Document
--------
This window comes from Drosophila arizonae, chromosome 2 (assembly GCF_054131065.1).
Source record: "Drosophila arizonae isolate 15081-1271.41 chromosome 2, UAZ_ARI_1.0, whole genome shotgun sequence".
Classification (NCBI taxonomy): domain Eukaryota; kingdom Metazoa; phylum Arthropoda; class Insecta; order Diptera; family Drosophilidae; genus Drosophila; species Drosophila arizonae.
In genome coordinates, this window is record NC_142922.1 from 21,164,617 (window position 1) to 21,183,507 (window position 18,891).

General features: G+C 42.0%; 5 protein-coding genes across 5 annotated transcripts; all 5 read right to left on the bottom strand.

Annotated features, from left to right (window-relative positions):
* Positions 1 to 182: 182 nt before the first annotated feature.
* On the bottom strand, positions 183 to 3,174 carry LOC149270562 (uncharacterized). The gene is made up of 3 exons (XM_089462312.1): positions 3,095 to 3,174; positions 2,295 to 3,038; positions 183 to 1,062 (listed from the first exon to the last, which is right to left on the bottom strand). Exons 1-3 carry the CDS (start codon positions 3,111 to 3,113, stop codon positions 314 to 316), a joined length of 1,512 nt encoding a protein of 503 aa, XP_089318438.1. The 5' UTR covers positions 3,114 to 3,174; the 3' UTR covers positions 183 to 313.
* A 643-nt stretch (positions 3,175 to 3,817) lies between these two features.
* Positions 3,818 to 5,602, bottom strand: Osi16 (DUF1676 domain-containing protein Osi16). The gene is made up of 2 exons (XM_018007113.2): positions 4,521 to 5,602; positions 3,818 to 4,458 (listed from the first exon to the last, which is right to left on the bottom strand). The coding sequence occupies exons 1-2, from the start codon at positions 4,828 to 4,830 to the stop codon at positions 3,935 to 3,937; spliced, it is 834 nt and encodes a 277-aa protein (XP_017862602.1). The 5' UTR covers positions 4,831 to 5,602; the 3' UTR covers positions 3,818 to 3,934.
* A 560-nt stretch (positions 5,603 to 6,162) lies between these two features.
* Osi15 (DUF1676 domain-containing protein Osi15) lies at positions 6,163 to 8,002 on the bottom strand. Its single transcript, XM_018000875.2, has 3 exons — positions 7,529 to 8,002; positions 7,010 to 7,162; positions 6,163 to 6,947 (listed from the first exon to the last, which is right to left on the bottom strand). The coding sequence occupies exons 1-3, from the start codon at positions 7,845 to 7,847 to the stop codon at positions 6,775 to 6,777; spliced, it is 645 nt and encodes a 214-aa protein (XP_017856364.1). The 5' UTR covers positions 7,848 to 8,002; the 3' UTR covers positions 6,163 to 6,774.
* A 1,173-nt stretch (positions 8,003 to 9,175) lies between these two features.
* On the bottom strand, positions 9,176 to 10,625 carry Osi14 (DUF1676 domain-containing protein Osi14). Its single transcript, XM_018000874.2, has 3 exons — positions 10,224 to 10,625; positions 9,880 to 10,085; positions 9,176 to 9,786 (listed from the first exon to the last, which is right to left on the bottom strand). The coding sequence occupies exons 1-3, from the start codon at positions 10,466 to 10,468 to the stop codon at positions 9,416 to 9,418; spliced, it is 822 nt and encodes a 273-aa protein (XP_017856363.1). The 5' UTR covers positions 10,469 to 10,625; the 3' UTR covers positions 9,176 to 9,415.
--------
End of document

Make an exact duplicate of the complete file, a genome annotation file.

This window comes from Drosophila arizonae, chromosome 2 (assembly GCF_054131065.1).
Source record: "Drosophila arizonae isolate 15081-1271.41 chromosome 2, UAZ_ARI_1.0, whole genome shotgun sequence".
Classification (NCBI taxonomy): domain Eukaryota; kingdom Metazoa; phylum Arthropoda; class Insecta; order Diptera; family Drosophilidae; genus Drosophila; species Drosophila arizonae.
In genome coordinates, this window is record NC_142922.1 from 21,164,617 (window position 1) to 21,183,507 (window position 18,891).

General features: G+C 42.0%; 5 protein-coding genes across 5 annotated transcripts; all 5 read right to left on the bottom strand.

Annotated features, from left to right (window-relative positions):
* Positions 1 to 182: 182 nt before the first annotated feature.
* On the bottom strand, positions 183 to 3,174 carry LOC149270562 (uncharacterized). The gene is made up of 3 exons (XM_089462312.1): positions 3,095 to 3,174; positions 2,295 to 3,038; positions 183 to 1,062 (listed from the first exon to the last, which is right to left on the bottom strand). Exons 1-3 carry the CDS (start codon positions 3,111 to 3,113, stop codon positions 314 to 316), a joined length of 1,512 nt encoding a protein of 503 aa, XP_089318438.1. The 5' UTR covers positions 3,114 to 3,174; the 3' UTR covers positions 183 to 313.
* A 643-nt stretch (positions 3,175 to 3,817) lies between these two features.
* Positions 3,818 to 5,602, bottom strand: Osi16 (DUF1676 domain-containing protein Osi16). The gene is made up of 2 exons (XM_018007113.2): positions 4,521 to 5,602; positions 3,818 to 4,458 (listed from the first exon to the last, which is right to left on the bottom strand). The coding sequence occupies exons 1-2, from the start codon at positions 4,828 to 4,830 to the stop codon at positions 3,935 to 3,937; spliced, it is 834 nt and encodes a 277-aa protein (XP_017862602.1). The 5' UTR covers positions 4,831 to 5,602; the 3' UTR covers positions 3,818 to 3,934.
* A 560-nt stretch (positions 5,603 to 6,162) lies between these two features.
* Osi15 (DUF1676 domain-containing protein Osi15) lies at positions 6,163 to 8,002 on the bottom strand. Its single transcript, XM_018000875.2, has 3 exons — positions 7,529 to 8,002; positions 7,010 to 7,162; positions 6,163 to 6,947 (listed from the first exon to the last, which is right to left on the bottom strand). The coding sequence occupies exons 1-3, from the start codon at positions 7,845 to 7,847 to the stop codon at positions 6,775 to 6,777; spliced, it is 645 nt and encodes a 214-aa protein (XP_017856364.1). The 5' UTR covers positions 7,848 to 8,002; the 3' UTR covers positions 6,163 to 6,774.
* A 1,173-nt stretch (positions 8,003 to 9,175) lies between these two features.
* On the bottom strand, positions 9,176 to 10,625 carry Osi14 (DUF1676 domain-containing protein Osi14). Its single transcript, XM_018000874.2, has 3 exons — positions 10,224 to 10,625; positions 9,880 to 10,085; positions 9,176 to 9,786 (listed from the first exon to the last, which is right to left on the bottom strand). The coding sequence occupies exons 1-3, from the start codon at positions 10,466 to 10,468 to the stop codon at positions 9,416 to 9,418; spliced, it is 822 nt and encodes a 273-aa protein (XP_017856363.1). The 5' UTR covers positions 10,469 to 10,625; the 3' UTR covers positions 9,176 to 9,415.